A military veteran, John immigrated from Sicily to the States with his family. He and his brothers moved to San Diego from Detroit in 1946. John and his late brother George began working for a Hillcrest bar. “They needed food, so my brother figured, ‘We’ll put pizza in the place, just a little oven,’” Pernicano said noting he and his 10 siblings all ended up working there. “Four guys making pizzas, can you imagine?” John asked in an interview with Beach & Bay Press. “Then each brother got their own location and opened up their own place.”
John subsequently built Pernicano’s at 711 Turquoise St. in North PB.
“How many people like me have been here 65 years, and the family with four kids for 50 years?” asked John of his family's legacy of restaurants, that once numbered 10.
It’s a well-told story that All Hallows Catholic Church in La Jolla held their religious services for a time in Pernicano’s while the Mt. Soledad church was under construction. “The altar was where the pizza counter is now,” said John.
Of Pernicano, La Jolla architect Tim Golba said, “I never heard anyone say a bad word about John and given the length of time he was in business, that says a lot.”
John Pernicano was also a longtime Kiwanian. Mark McDonald, district secretary/executive director for the California, Nevada, Hawaii District of Kiwanis, remembers John well.
“John was full of life, he would come to the Downtown Club and every one of those people knew him,” McDonald said. “He would come down often and bring his squeeze box (accordion) and a tuba player and play music. It was all those little things … you just laughed, just loved it. He was famous for his fundraisers at his restaurant. He would say, ‘I’ll sell the beverages at the bar, you can have all the pasta you want. I’ll donate the pasta.’”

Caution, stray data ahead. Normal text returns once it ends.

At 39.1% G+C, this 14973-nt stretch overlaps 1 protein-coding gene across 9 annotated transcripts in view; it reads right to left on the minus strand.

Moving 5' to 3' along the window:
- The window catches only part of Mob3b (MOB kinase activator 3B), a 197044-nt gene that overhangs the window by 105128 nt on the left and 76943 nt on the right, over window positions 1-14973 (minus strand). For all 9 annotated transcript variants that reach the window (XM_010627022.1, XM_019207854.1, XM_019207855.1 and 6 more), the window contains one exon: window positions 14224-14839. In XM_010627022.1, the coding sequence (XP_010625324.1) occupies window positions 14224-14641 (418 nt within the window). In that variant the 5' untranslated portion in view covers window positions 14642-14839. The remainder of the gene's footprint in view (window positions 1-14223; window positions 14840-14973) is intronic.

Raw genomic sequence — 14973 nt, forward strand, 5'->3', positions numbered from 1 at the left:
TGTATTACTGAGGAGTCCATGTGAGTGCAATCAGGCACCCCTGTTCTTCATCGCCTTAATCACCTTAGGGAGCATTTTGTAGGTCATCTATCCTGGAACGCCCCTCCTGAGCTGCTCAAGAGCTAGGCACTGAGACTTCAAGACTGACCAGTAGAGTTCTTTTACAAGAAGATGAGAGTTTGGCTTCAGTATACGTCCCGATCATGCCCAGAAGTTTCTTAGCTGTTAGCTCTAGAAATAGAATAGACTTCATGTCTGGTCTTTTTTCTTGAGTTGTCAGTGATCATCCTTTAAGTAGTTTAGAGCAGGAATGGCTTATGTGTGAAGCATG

“He was just a terrific guy,” continued MacDonald. “He was involved in many things downtown. He came to our club quite often.”
About a year ago, John sold his business to a downtown restaurateur who planned to turn into into a Mexican breakfast place, then retired. But he told Beach & Bay Press it wasn’t by choice.
“The kids want to retire. They don’t want to work no more,” John said back then. “Well, that’s okay. I didn’t want to deprive anyone.”
If it had been up to him, John said he would have continued working seven days a week, sometimes performing on piano/keyboards until 2 a.m.
Of the reason for his longevity, John said: “This is a family restaurant. Everybody’s kids in La Jolla and PB were raised here. Everybody’s been raised with me. They’ve had their birthday parties here. I played Santa Claus. It was a tradition because I loved these kids. Little kids would play the piano with me and sing. That’s what kept me here 65 years.”
Survivors include John’s wife of 68 years, Lena; his four children: Linda, Debbie, John Jr. and Marlene; daughter-in-law Kristen Pernicano; son-in-law Carl Parrick, and three grandchildren, Laura Pernicano, Lisa Pernicano, and Leanne Parrick. He is also survived by his only living brother, Angelo, of Las Vegas, who turned 100 this year.